It's time again to get out the new calendar, to remember to write 2014 on checks and to list a few resolutions for the New Year. If I do this publicly, I am more likely to see it happen.
First decision is that I will keep working on the shade garden in the front of the house. Three lighted deer spent the Christmas season under the cherry tree, and now the blank, drab space is crying for some green with accents of color.
Last summer was a good start, with plenty of lily of the valley, ajuga and chameleon plants providing the green background, and brilliant color patches of hot pink begonias and my favorite impatiens creating spots of color. I hope I can find the impatiens variety again; they were called Violet Star and were bright purple centered with white stars and stood out so well in the dark area under the tree.
My second resolution is to deal with the lemon balm that is threatening to take over the whole neighborhood. After foolishly planting one little specimen a few years ago, I have been fighting a losing battle to get rid of it. I love its scent and enjoy a few leaves in my lemonade, but enough is enough.
I am not going to surrender but re-channel. I plan to clip those ungainly, gawky plants into a little hedge all the way across the back of the vegetable garden and snip the rest of it at ground level. Danny will keep trailers mowed down with the rest of the grass.
Another carry-over will be the sunflowers. I love to see them growing down the side of the house, where not many people see them except for me and my neighbor (and, of course, the birds). A host of sparrows spend their days flitting from one plant to another and enjoying the seeds.
More on Veddw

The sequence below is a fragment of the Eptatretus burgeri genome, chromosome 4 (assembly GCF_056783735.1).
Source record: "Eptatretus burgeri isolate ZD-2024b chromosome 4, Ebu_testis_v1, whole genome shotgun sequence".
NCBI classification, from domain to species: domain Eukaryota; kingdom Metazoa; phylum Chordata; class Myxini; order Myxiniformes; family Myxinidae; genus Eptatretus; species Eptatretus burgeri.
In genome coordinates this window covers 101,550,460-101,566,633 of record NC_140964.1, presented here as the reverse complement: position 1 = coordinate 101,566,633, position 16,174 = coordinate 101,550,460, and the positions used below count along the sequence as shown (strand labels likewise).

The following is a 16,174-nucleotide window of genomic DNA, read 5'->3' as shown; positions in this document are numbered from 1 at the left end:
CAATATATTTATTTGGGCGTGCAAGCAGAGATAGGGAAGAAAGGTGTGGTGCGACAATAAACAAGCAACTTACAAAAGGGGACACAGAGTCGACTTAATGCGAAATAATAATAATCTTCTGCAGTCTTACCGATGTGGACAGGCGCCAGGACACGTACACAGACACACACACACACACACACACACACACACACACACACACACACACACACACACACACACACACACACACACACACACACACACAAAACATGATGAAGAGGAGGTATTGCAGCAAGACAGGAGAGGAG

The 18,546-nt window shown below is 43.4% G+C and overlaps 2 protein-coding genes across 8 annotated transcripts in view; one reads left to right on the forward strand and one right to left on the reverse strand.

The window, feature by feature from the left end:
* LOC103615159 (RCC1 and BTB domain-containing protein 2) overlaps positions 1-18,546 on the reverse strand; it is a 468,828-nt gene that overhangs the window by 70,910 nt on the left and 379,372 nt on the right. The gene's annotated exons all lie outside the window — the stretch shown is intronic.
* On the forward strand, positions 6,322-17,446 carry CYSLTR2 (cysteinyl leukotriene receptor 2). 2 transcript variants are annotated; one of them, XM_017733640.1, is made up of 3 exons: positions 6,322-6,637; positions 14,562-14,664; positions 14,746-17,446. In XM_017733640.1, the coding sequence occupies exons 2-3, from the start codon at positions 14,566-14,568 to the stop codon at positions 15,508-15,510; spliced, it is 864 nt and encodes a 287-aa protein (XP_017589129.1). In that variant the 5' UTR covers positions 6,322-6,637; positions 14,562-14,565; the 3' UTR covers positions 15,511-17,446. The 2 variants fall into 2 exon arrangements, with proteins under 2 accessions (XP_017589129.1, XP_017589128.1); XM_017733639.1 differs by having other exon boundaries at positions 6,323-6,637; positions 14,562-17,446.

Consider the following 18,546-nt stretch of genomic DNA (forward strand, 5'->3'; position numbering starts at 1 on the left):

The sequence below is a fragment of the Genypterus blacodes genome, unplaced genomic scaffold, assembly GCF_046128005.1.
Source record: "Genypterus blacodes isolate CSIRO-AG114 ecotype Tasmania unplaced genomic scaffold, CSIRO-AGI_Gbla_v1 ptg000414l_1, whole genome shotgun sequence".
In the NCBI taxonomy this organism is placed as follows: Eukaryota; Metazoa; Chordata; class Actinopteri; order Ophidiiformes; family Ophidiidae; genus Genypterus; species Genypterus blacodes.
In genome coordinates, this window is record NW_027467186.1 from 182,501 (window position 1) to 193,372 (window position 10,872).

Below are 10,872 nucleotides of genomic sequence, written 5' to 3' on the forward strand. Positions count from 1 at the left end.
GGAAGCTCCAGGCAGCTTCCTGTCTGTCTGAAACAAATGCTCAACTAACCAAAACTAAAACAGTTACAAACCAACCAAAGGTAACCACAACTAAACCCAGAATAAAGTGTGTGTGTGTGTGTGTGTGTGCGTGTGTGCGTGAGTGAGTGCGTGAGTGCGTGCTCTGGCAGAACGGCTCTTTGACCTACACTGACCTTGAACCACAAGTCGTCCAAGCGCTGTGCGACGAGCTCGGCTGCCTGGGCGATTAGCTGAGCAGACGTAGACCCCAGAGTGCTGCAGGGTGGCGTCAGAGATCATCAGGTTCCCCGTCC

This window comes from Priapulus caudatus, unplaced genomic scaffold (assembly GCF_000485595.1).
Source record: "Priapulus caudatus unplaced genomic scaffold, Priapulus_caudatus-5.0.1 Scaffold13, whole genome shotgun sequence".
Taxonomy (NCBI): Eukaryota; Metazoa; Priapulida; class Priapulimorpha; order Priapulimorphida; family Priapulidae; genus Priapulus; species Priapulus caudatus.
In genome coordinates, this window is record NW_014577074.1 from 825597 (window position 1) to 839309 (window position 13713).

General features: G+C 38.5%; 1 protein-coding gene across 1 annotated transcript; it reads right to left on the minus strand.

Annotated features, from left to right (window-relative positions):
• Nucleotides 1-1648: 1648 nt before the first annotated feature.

Recently, I wrote about the garden I visited in Wales in September. The book the gardener wrote about Veddw now is available at Tiffin-Seneca Public Library. It is titled "The Bad-Tempered Gardener" by Anne Wareham.
I plan to plant a few packets of the assorted helianthus and just enjoy whatever comes up. The Maximilian perennial sunflower blooms there by mid-August and grows taller and wider every year, so it is a sea of yellow in a rather insignificant garden spot.
Then, there is the matter of the green beans.
I won't stop planting them. In fact, my seeds are ready, but I am going to move their site. The trellis Larry and Josh made for me a few years ago needs to shift to the south side of the vegetable garden and will go along side the lemon balm hedge.
I am not growing bush beans next summer. The pole beans are so prolific, I get as many as I can use, plus they are so easy and trouble-free to grow. If I go to England again in September, I will have to plant earlier so the harvest is ready before I leave. The southern exposure should hurry things a little. Then, I can grow kale and Swiss chard under the vines in a late sowing that will last well into the first frosts.
I persevered with the broccoli last summer and finally got a good crop. I still have a letter Neva wrote to me a while back, giving me some growing tips that were successful.
Then, there are blueberries. My two bushes in a large container with amended soil produced a large crop, but one morning when I went out with a bowl, and pie on my mind, I found the birds had beaten me to it. Well, maybe not for pie, but you get the picture.
I am going to move the container to a more visible spot in the herb bed and invest in some netting. This means the herb bed will be smaller, and that is probably a good thing. I get carried away by the sight and scent of so many plants in the spring that I will never actually use, so I will try to stick with rosemary, parsley, thyme, sage, chives mint and bay.
The lavender will be transplanted around the corner beside the climbing roses, and they will look beautiful together.
So, there it is: A plan in my head to dream about during these cold weeks and something ready for action when spring arrives.
Happy New Year!
Janet Del Turco is a local gardener and a graduate of the Ohio State University Master Gardener program. Contact her at email@example.com.